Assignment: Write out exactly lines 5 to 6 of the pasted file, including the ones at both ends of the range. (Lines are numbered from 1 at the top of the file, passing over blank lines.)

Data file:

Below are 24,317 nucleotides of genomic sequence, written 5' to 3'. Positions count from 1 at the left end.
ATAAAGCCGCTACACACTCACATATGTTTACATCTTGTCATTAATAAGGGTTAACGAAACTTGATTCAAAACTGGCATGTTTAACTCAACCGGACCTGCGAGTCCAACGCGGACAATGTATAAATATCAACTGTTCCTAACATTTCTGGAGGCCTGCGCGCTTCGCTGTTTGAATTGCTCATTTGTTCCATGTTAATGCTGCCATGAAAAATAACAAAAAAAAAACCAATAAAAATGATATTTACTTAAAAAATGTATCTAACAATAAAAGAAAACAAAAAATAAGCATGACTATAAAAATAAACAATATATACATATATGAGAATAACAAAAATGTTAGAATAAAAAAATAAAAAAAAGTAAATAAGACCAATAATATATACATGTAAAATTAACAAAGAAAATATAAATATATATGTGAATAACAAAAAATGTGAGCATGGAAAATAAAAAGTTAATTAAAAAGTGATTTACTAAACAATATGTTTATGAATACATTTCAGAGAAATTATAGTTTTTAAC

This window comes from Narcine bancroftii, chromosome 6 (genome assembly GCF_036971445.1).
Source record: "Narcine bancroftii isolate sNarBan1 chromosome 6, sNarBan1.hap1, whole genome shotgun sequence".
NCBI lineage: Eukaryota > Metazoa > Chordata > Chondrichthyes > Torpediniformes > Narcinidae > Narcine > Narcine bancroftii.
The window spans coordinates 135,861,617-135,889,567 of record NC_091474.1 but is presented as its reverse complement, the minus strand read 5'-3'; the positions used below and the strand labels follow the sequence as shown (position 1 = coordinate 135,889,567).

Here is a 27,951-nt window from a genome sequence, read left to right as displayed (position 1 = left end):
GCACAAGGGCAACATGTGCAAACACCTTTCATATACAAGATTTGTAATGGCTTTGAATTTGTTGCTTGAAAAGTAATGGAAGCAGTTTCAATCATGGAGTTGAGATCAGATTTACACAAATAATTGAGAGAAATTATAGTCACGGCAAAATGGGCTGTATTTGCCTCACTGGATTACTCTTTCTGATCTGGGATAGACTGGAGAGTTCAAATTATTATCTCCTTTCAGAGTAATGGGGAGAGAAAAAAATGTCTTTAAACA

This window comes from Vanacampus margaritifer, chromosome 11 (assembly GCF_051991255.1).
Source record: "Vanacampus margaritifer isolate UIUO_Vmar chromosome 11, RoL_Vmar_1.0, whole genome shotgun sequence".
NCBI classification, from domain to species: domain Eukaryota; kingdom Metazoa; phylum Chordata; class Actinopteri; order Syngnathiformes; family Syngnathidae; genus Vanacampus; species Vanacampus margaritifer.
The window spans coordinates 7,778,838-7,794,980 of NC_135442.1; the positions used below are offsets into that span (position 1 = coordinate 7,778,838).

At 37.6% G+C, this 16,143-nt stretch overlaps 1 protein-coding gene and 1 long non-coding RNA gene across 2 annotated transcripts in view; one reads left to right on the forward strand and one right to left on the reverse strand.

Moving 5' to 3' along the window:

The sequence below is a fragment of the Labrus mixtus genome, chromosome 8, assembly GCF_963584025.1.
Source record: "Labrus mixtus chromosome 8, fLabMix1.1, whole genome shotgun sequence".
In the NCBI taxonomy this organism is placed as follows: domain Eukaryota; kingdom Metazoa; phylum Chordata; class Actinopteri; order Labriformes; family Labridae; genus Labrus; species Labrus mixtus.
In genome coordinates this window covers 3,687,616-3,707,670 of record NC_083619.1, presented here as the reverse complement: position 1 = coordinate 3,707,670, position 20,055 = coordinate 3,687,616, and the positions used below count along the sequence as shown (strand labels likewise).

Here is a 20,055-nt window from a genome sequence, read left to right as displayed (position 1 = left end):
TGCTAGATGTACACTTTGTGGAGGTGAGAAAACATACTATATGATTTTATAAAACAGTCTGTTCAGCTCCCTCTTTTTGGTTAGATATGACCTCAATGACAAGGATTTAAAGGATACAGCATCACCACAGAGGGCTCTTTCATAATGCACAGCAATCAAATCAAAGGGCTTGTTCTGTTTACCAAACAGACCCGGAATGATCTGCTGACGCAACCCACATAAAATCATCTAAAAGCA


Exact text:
NCBI lineage: Eukaryota > Metazoa > Chordata > Chondrichthyes > Torpediniformes > Narcinidae > Narcine > Narcine bancroftii.
The window spans coordinates 135,861,617-135,889,567 of record NC_091474.1 but is presented as its reverse complement, the minus strand read 5'-3'; the positions used below and the strand labels follow the sequence as shown (position 1 = coordinate 135,889,567).